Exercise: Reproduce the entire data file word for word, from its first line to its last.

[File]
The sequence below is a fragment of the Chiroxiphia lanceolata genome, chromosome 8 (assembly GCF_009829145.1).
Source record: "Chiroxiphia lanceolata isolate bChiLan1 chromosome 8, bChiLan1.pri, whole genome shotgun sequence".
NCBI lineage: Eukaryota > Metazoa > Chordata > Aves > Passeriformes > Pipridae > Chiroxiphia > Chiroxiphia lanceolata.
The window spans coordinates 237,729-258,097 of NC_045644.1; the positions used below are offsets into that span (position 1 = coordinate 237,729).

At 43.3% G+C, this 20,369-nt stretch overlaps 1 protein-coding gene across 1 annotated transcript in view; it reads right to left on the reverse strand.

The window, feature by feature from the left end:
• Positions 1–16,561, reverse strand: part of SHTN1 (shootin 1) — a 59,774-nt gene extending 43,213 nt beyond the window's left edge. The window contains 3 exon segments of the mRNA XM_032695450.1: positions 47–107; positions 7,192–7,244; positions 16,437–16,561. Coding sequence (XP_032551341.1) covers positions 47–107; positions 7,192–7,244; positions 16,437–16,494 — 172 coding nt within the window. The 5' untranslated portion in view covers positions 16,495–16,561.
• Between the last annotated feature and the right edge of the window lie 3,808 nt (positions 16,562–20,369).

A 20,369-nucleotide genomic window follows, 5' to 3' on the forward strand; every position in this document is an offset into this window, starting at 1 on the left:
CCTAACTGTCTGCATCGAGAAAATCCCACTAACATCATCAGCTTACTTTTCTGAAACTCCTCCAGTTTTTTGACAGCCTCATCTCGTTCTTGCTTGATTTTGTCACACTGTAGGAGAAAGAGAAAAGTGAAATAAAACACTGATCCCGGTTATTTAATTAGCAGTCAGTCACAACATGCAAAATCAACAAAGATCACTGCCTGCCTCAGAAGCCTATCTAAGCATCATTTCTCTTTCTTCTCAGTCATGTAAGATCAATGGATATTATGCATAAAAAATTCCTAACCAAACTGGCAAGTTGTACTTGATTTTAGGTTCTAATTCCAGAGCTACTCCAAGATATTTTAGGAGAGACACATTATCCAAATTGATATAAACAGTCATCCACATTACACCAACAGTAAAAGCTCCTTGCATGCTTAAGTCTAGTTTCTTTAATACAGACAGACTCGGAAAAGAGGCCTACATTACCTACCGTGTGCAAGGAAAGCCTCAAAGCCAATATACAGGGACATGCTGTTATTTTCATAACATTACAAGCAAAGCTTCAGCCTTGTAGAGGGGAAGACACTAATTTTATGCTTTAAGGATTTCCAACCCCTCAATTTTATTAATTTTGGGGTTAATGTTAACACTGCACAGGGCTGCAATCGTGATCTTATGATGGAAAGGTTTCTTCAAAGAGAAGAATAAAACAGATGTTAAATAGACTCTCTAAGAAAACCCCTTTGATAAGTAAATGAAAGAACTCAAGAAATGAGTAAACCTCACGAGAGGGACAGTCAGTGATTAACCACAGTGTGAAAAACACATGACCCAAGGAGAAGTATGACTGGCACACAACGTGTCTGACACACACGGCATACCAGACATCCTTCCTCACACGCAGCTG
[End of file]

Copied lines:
The sequence below is a fragment of the Chiroxiphia lanceolata genome, chromosome 8 (assembly GCF_009829145.1).
Source record: "Chiroxiphia lanceolata isolate bChiLan1 chromosome 8, bChiLan1.pri, whole genome shotgun sequence".
NCBI lineage: Eukaryota > Metazoa > Chordata > Aves > Passeriformes > Pipridae > Chiroxiphia > Chiroxiphia lanceolata.
The window spans coordinates 237,729-258,097 of NC_045644.1; the positions used below are offsets into that span (position 1 = coordinate 237,729).

At 43.3% G+C, this 20,369-nt stretch overlaps 1 protein-coding gene across 1 annotated transcript in view; it reads right to left on the reverse strand.

The window, feature by feature from the left end:
• Positions 1–16,561, reverse strand: part of SHTN1 (shootin 1) — a 59,774-nt gene extending 43,213 nt beyond the window's left edge. The window contains 3 exon segments of the mRNA XM_032695450.1: positions 47–107; positions 7,192–7,244; positions 16,437–16,561. Coding sequence (XP_032551341.1) covers positions 47–107; positions 7,192–7,244; positions 16,437–16,494 — 172 coding nt within the window. The 5' untranslated portion in view covers positions 16,495–16,561.
• Between the last annotated feature and the right edge of the window lie 3,808 nt (positions 16,562–20,369).

A 20,369-nucleotide genomic window follows, 5' to 3' on the forward strand; every position in this document is an offset into this window, starting at 1 on the left:
CCTAACTGTCTGCATCGAGAAAATCCCACTAACATCATCAGCTTACTTTTCTGAAACTCCTCCAGTTTTTTGACAGCCTCATCTCGTTCTTGCTTGATTTTGTCACACTGTAGGAGAAAGAGAAAAGTGAAATAAAACACTGATCCCGGTTATTTAATTAGCAGTCAGTCACAACATGCAAAATCAACAAAGATCACTGCCTGCCTCAGAAGCCTATCTAAGCATCATTTCTCTTTCTTCTCAGTCATGTAAGATCAATGGATATTATGCATAAAAAATTCCTAACCAAACTGGCAAGTTGTACTTGATTTTAGGTTCTAATTCCAGAGCTACTCCAAGATATTTTAGGAGAGACACATTATCCAAATTGATATAAACAGTCATCCACATTACACCAACAGTAAAAGCTCCTTGCATGCTTAAGTCTAGTTTCTTTAATACAGACAGACTCGGAAAAGAGGCCTACATTACCTACCGTGTGCAAGGAAAGCCTCAAAGCCAATATACAGGGACATGCTGTTATTTTCATAACATTACAAGCAAAGCTTCAGCCTTGTAGAGGGGAAGACACTAATTTTATGCTTTAAGGATTTCCAACCCCTCAATTTTATTAATTTTGGGGTTAATGTTAACACTGCACAGGGCTGCAATCGTGATCTTATGATGGAAAGGTTTCTTCAAAGAGAAGAATAAAACAGATGTTAAATAGACTCTCTAAGAAAACCCCTTTGATAAGTAAATGAAAGAACTCAAGAAATGAGTAAACCTCACGAGAGGGACAGTCAGTGATTAACCACAGTGTGAAAAACACATGACCCAAGGAGAAGTATGACTGGCACACAACGTGTCTGACACACACGGCATACCAGACATCCTTCCTCACACGCAGCTG